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Good to be back. We assure you: no mention of the Terrell Owens-Randy Moss rivalry or shameless plug from Jim Belushi here.
The Blog spent a few days in Cincinnati last week, where it checked in on the surging Cubs. How are the Chicago players feeling about the weeks ahead? "It'll be interesting to see how everything plays out," says catcher Michael Barrett, who has put together a nice season (.302 average, 16 homers, .514 slugging percentage). "It's not going to be easy, but we'll see what happens. It's going to be a fight. I have faith in my team."
No, Barrett isn't talking about the uber-competitive National League wild-card race, in which the Cubs were a 1/2 game behind the Giants in your Tuesday morning paper; instead, the Cubs' fantasy football league is on this man's mind. "The Purple Cobras" (managed by Ryan Dempster) and the "Wood and Tanked-Its" (managed by Kerry Wood) were looking strong in first and second place. Barrett, GM of 10-Yard Fight, is in last. He's still mad at himself for taking Steve McNair in the second round, though he's quite pleased with snagging DeShaun Foster early.
Some thoughts from the home of Pete Rose and Nick Lachey:
1) The Cubs are the team to beat in the National League.
Here's why: Mark Prior and Kerry Wood have missed significant chunks of time this season, but their injuries are a blessing in disguise. Thanks to the time they've been sidelined -- they have made 37 starts between them -- the young aces are fresh for the stretch run. Prior looked in top form Monday afternoon in a big win against the Marlins -- 7 2/3 innings, five hits, nine Ks, one run -- and Wood has put together three straight good starts (3.43 ERA, 25 Ks in his past 21 innings). Over the weekend there were murmurs the Cubs could start Matt Clement instead of Prior in a postseason series and would instead use Prior out of the bullpen because of his recent inconsistency and questionable durability. But as long as Prior can pitch, he's a starter; Clement, meanwhile, could be valuable in the way that Carl Pavano was in relief for the Marlins last year.
Another factor working in Chicago's favor: the Cubs have the lowly Pirates, Mets, and Reds queued up before they take on the coasting Braves during the last weekend of the regular season. "You wonder why the last two World Series winners were wild-card teams?" asks an NL executive. "It's all about peaking at the right time, and the Cubs are putting it all together right now." As Prior and Wood heat up, so too is Sammy Sosa, who this summer has become as forgotten as Howard Dean.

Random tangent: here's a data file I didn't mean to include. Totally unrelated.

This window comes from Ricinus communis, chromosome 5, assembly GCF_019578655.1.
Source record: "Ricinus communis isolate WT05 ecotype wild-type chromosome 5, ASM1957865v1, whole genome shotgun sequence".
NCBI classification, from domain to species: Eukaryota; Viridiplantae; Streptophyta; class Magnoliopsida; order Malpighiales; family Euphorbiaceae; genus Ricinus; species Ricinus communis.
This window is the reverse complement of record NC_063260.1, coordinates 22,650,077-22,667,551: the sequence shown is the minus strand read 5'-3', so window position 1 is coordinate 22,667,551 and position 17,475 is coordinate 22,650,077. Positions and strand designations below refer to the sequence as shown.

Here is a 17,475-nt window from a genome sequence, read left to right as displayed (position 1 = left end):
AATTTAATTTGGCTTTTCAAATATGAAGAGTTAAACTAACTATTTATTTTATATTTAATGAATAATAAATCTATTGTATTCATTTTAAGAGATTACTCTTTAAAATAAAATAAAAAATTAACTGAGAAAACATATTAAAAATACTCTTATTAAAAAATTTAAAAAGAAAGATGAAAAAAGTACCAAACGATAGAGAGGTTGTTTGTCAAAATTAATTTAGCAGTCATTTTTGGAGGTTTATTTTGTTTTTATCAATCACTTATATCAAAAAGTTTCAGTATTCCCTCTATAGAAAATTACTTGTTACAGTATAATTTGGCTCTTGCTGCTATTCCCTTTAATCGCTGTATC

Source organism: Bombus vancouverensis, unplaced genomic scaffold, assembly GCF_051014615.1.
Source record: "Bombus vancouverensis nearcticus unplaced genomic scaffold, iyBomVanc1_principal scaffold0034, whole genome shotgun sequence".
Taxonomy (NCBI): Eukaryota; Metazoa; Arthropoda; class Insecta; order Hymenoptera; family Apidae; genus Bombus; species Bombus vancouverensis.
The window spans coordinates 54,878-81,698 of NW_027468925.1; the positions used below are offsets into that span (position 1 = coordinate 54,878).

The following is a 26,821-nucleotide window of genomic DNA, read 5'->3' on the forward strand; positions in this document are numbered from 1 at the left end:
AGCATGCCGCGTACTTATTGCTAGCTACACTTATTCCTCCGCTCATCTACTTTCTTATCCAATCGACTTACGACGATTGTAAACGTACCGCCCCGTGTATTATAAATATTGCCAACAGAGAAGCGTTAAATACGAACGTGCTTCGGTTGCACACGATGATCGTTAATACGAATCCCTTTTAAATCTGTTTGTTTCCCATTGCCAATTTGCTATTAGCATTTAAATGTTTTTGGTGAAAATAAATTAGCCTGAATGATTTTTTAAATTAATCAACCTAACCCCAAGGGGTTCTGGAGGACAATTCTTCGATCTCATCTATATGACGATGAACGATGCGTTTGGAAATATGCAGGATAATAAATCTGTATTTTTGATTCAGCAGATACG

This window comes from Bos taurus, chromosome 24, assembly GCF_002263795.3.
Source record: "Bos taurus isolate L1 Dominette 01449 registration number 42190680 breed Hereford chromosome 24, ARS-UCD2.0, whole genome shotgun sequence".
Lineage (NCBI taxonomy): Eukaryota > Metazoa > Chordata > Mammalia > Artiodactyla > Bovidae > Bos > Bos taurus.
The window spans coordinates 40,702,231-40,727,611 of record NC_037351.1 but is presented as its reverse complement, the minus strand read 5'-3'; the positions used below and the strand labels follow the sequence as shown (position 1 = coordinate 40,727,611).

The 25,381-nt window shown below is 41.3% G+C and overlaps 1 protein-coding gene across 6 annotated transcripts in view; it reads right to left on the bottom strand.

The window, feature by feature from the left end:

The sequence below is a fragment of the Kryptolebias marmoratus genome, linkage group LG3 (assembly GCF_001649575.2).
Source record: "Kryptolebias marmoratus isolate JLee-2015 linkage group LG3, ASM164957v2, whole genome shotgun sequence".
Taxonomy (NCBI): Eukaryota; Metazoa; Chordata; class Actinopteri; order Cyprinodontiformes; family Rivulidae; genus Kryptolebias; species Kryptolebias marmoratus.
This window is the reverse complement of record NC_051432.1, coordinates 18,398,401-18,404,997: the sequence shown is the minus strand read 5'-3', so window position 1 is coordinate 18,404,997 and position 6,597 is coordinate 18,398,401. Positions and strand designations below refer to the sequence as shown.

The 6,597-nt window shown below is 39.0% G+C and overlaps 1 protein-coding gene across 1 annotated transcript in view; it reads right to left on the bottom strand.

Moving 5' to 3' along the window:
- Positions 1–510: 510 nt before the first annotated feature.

2) That the Reds were in contention as recently as late July is, in retrospect, miraculous. This is not a good team. The Reds are not a big market franchise -- their 2004 payroll is $46.6 million -- and with $50 million tied up in Ken Griffey Jr. over the next four years, they can't afford to be big spenders any time soon. With the Pirates and Brewers on the rise, the Reds are the early favorite to finish last in the NL Central in 2005.
3) The Great American Ballpark has the least charm and, by far, the worst selection of concession foods of the new ballparks.
4) Forget the War in Iraq or the Presidential election. The top story on the front page of the Enquirer on Saturday was an account of Edward Furlong's recent wild night on the town. It's been a while since we've heard from Mr. Furlong -- the Blog is a big fan of Terminator 2 -- but the actor resurfaced last week when he was charged with alcohol intoxication after he and his friends were caught trying to free lobsters from a Kentucky grocery store tank. Got news on Corey Haim or Corey Feldman? I'm sure the Enquirer would love to hear from you.
Other notes from the road:
Happy Trails to the Marlins and Padres. See you next spring.
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In Monday's Blog, Chris Ballard said he counted 10 funny moments in the new Bernie Mac movie Mr. 3000. I tallied five, though I did doze off for a bit during the first hour. It's too bad, because Mac is a funny guy. And though the Blog thought B-Mac was one of the best things about Ocean's 11, it wondered how he'd fair as the lead of a feature film. Too many brilliant stand up comics have flopped when they've gone big to the big screen. Name a Chris Rock movie that was funnier than The Hot Chick. Head of State, Bad Company, and Down to Earth make Mr. 3000 look like Casablanca. Few people are funnier than Larry David when he does stand up, yet remember the David-scribed movie, Sour Grapes? (Sorry to remind those who did.) Speaking of David, when does Curb Your Enthusiasm get going again?
To borrow from Bill Maher ... New Rule: Sports pregame shows can no longer use silly graphics from a Madden NFL video game to break down a team or introduce a player. Surely they must have a clip of the real Terrell Owens archived somewhere.
This is the year that The Wire finally gets the recognition and audience it deserves. Here's a book recommendation for fans of the show, which premiered Sunday: Samaritan, a novel that recently came out in paperback and was written by one of the show's writers, Richard Price, author of Clockers. No one does dialogue better than Price.
Apprentice thoughts: It was predicted here last week that Stacie J. would get the ax, and the pick was looking solid until The Donald threw down a bombshell by throwing Bradford out of the Boardroom. We'll stick with Stacie J. this week -- she's always a safe bet -- though Ivana is making a good case for herself. Mosaic pick: we'll take Chris from Long Island, unless Pamela is put in a situation in which she must interact with children.
That's it for today, folks. Same time, same place next week. Enjoy the Bill Parcells-Joe Gibbs retrospectives.
Albert Chen is a staff writer for Sports Illustrated and writes a blog every Tuesday.